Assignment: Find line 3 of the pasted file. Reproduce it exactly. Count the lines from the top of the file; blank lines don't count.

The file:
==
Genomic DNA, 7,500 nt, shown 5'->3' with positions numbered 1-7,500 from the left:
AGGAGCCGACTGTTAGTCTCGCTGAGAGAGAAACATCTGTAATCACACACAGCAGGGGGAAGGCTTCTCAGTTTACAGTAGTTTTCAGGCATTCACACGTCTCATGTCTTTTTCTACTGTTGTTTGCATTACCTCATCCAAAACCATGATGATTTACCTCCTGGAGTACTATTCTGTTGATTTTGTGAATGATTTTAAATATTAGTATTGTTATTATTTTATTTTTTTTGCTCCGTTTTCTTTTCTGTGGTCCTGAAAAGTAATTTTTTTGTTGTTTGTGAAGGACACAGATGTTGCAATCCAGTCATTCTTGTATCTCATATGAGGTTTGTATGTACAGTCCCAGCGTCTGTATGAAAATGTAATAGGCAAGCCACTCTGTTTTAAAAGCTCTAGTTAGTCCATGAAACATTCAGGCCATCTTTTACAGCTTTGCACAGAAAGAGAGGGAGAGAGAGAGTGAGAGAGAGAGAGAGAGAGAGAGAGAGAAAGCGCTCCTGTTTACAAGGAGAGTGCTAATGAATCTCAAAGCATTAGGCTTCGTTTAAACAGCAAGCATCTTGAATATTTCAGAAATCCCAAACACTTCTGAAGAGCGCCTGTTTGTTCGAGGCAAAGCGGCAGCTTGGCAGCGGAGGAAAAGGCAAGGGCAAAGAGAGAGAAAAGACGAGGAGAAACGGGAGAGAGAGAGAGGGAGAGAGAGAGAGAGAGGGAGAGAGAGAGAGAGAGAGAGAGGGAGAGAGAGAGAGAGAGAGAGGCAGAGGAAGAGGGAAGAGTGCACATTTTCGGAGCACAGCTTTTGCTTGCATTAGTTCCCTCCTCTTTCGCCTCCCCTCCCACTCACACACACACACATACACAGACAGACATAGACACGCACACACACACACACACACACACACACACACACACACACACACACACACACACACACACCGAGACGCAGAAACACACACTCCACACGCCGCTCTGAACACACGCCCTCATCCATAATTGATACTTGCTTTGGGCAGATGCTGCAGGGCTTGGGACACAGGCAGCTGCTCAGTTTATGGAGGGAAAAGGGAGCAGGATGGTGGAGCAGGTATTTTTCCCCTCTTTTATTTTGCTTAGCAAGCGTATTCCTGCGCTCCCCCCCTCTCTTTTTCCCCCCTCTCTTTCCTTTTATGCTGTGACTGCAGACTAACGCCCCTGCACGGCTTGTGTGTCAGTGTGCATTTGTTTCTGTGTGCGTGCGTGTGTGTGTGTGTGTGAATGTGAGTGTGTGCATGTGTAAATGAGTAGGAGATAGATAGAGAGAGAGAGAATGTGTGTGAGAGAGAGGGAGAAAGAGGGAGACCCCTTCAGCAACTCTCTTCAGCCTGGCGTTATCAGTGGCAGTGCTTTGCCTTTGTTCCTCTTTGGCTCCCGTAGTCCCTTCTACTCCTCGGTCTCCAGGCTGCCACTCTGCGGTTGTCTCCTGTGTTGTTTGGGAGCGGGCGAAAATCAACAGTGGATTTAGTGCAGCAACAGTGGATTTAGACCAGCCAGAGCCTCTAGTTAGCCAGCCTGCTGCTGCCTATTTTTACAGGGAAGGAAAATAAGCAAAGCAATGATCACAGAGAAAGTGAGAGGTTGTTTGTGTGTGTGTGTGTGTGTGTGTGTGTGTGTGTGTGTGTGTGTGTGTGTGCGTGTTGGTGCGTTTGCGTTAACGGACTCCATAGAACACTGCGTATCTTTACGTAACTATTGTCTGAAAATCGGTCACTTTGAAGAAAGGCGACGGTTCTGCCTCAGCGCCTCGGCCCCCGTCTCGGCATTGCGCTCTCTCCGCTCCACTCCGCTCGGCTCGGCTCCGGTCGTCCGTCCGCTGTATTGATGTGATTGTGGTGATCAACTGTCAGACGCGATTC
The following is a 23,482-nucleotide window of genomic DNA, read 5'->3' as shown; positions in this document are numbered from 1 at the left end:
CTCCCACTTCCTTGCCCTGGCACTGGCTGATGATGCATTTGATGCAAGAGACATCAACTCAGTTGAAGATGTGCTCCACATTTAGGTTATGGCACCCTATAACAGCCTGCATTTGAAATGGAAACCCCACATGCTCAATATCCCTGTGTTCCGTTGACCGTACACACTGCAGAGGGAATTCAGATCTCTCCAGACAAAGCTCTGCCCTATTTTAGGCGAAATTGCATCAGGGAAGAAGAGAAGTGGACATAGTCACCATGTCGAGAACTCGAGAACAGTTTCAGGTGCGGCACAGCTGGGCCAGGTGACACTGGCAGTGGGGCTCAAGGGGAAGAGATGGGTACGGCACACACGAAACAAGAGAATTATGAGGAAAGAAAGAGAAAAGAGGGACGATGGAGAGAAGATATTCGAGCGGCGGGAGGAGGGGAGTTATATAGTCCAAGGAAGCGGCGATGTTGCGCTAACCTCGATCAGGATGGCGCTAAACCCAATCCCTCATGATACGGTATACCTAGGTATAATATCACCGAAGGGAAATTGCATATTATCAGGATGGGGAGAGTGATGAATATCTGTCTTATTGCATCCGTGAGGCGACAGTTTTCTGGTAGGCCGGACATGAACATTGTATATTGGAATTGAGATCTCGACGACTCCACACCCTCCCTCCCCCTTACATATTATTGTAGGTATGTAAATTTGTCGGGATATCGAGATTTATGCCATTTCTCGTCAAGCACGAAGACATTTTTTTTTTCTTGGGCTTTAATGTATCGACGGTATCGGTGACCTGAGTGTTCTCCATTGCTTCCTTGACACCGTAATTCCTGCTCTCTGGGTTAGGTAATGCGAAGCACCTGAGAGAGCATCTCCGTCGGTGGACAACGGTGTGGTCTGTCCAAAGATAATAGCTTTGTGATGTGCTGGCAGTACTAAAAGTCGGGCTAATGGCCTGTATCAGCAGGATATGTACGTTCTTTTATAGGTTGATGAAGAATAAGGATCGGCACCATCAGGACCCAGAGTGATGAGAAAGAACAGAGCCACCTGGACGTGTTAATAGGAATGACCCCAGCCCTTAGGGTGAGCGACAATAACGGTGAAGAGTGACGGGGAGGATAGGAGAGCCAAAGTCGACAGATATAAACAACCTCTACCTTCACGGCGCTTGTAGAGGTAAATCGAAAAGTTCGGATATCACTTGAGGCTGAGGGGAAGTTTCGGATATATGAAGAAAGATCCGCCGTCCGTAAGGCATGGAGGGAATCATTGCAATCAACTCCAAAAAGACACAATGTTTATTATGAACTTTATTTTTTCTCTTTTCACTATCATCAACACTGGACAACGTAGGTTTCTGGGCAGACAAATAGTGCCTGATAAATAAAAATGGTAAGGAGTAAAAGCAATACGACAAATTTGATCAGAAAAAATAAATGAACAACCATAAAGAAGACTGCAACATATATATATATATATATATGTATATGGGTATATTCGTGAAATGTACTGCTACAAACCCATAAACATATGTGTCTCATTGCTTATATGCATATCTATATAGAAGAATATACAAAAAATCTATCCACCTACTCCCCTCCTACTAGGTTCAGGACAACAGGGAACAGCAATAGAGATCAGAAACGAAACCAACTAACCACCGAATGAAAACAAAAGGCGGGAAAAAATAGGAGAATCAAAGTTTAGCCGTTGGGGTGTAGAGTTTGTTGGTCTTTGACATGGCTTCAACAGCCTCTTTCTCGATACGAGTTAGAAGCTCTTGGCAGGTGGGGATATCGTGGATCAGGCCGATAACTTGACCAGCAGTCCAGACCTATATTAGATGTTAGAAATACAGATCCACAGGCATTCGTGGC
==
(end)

The following is a 23,482-nucleotide window of genomic DNA, read 5'->3' as shown; positions in this document are numbered from 1 at the left end: